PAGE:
The Birth of Methodism

John Wesley was born June 28, 1703 Charles Wesley, his brother was born in 1707 in Epworth of Lincolnshire England where their father was the preacher.

John was the 15th child of 18,  He was an Anglican Priest until the day he died but found that the church was dry and lifeless with very little religious passion. John and Charles started the “Holy Club”, which was essentially a small bible study and accountability group. They were known as the "METHODISTS", a term which was meant to be an insult directed at their orderly life of prayer, worship, and service to the poor.

John, in a period of religious turmoil, not finding the depth of religion he wanted in the Holy Club went on a journey to find himself. He became a missionary to the Indians and Colonists living in the new colony of Georgia. His ministry in Georgia lasted only a year and a half, whereupon he returned home dejected.

On May 24th 1738 John was to enter into a worship experience with the Moravian church that would change his life forever. He wrote;
     ‘In the evening I went very unwillingly to a society in Aldersgate
     Street, where one was reading Martin Luther’s preface to the Epistle
     to the Romans. About a quarter before nine, while he
     was describing the change which God works in the heart through
     faith in Christ, I felt my heart strangely warmed, I felt I did trust in
     Christ, Christ alone, for salvation; and an assurance was given me
     that he had taken away my sins, even mine, and saved me from the
     law of sin and death.’

Following this experience John began meeting with small groups called
‘societies’ additions to the Anglican church he never meant to separate
from. He was also preaching in the Anglican church pulpits but not for long,
they couldn’t handle his new found fervor and excitement and booted
him out of pulpit after pulpit. 

A friend of the Wesley’s George Whitefield, who was a member of the
‘Holy Club’ introduced John to ‘Open Air Preaching’, (preaching outside)
which completely appalled both John and Charles. That was considered
an incredible breech of decency, but John wanted to see it for himself. 
He wrote;           
      ‘I could scarce reconcile myself to this strange way of preaching
       in the fields…having been all my life so tenacious of every point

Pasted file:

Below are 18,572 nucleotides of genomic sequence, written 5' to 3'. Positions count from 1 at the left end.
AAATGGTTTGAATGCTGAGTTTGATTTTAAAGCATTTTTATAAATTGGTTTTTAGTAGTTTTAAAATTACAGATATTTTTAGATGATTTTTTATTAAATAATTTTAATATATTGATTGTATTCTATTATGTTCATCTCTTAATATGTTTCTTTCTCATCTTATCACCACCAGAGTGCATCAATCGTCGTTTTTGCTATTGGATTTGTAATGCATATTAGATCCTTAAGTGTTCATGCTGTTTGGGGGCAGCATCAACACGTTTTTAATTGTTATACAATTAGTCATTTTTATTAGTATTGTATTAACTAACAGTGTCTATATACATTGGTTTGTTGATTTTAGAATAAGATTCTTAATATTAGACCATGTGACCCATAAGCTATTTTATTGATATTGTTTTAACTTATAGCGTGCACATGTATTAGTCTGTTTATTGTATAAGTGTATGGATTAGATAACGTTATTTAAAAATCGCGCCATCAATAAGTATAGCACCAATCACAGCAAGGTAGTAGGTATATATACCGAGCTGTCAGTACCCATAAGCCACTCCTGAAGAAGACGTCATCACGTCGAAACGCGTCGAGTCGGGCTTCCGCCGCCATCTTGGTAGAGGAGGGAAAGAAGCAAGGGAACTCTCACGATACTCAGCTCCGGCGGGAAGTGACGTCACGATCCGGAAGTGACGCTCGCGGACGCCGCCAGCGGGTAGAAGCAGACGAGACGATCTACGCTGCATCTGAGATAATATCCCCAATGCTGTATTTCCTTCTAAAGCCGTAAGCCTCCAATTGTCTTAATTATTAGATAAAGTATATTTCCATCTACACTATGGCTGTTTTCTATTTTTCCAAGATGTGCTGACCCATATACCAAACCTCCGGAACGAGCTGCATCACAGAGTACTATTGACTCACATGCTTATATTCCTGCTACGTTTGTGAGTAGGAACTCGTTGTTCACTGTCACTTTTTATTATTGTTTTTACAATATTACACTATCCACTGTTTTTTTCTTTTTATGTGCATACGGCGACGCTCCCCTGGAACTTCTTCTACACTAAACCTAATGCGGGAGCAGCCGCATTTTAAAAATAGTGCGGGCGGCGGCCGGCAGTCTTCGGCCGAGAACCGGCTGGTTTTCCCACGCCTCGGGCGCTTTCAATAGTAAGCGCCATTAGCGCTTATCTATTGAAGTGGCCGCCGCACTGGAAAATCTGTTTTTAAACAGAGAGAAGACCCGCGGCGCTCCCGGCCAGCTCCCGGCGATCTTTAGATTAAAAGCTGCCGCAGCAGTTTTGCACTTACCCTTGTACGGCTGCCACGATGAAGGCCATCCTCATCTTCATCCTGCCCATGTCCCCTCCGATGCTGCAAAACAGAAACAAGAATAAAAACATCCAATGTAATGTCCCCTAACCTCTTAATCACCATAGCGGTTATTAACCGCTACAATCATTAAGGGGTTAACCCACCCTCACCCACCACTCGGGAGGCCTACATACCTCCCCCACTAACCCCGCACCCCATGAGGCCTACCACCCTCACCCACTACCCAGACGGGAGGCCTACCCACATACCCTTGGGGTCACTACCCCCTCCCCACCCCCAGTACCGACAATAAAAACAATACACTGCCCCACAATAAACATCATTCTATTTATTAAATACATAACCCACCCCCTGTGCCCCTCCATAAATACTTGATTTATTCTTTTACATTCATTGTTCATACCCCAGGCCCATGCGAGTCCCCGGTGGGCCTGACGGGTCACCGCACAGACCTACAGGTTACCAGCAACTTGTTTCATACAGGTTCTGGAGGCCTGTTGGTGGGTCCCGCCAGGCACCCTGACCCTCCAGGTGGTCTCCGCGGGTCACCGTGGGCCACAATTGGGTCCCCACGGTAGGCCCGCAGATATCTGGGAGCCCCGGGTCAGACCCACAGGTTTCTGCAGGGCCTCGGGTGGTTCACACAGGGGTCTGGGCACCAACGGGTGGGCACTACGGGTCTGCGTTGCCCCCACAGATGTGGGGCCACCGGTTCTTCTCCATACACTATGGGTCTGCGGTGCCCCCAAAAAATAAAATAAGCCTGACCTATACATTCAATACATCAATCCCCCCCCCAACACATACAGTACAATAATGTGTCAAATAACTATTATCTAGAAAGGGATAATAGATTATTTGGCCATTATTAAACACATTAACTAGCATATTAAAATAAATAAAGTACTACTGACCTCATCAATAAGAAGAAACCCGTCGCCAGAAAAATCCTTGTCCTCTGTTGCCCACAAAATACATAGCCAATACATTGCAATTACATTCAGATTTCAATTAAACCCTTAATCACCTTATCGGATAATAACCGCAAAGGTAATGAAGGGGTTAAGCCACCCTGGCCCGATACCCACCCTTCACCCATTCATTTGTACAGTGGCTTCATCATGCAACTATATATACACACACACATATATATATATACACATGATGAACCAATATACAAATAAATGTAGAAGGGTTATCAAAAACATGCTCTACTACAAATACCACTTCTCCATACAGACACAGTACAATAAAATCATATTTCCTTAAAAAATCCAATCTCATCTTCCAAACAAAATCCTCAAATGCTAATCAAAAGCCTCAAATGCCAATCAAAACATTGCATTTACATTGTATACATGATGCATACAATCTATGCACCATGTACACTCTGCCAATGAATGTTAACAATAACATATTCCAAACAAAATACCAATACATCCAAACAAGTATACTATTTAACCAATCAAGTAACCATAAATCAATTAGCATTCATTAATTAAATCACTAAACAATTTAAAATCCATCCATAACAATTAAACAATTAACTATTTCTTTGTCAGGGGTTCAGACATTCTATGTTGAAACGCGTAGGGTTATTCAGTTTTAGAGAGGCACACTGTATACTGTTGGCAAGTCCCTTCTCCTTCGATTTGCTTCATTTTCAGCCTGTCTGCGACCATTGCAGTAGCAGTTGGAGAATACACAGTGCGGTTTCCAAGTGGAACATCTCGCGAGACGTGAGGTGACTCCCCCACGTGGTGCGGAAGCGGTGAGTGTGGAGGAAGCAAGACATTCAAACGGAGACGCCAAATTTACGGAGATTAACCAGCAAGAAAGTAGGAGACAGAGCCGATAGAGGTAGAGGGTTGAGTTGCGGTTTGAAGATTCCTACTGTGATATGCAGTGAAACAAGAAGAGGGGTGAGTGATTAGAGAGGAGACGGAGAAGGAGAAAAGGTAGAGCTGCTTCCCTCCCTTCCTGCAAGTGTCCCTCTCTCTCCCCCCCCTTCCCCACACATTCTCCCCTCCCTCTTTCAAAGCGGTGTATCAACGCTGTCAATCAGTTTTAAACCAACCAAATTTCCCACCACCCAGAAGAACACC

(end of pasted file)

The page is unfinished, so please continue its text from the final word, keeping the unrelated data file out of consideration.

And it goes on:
relating to decency and order, that I should have believed the
       saving of souls almost a sin, if it had not been done in a church…
       at four in the afternoon I made myself more vile and proclaimed
       in the highways the glad tidings of salvation…speaking from a little
       eminence in the ground (a building stone) adjoining the city,
       to about three thousand people.’(miners, rough and rugged men) 

This marked the beginning of the Methodist revival. He stayed and preached
there for two months.

John began riding throughout the countryside preaching and teaching the gospel,
and setting up the small groups called ‘Band Groups’ along the way that they might 
continue in the gospels while he was apart from them. Methodism grew swiftly in 
England and abroad.  The Wesley’s had no intention of starting a new church but a
movement of revival within the Anglican church, but because of it’s drastic
difference from the Anglican church there was resistance. 

Following the American revolution the Anglican priests were recalled and there
was no one to administer the sacraments and they cried out to John for help, he
reluctantly conceded to ordain Methodist clergymen to take the place of the
recalled Anglican priests, thus setting in motion the separation with his beloved
Anglican church.

Within thirty years of John’s death Methodism had established itself on four
continents outside of Europe. But at home it had suffered many divisions and
thus separation was complete and irrevocable.  
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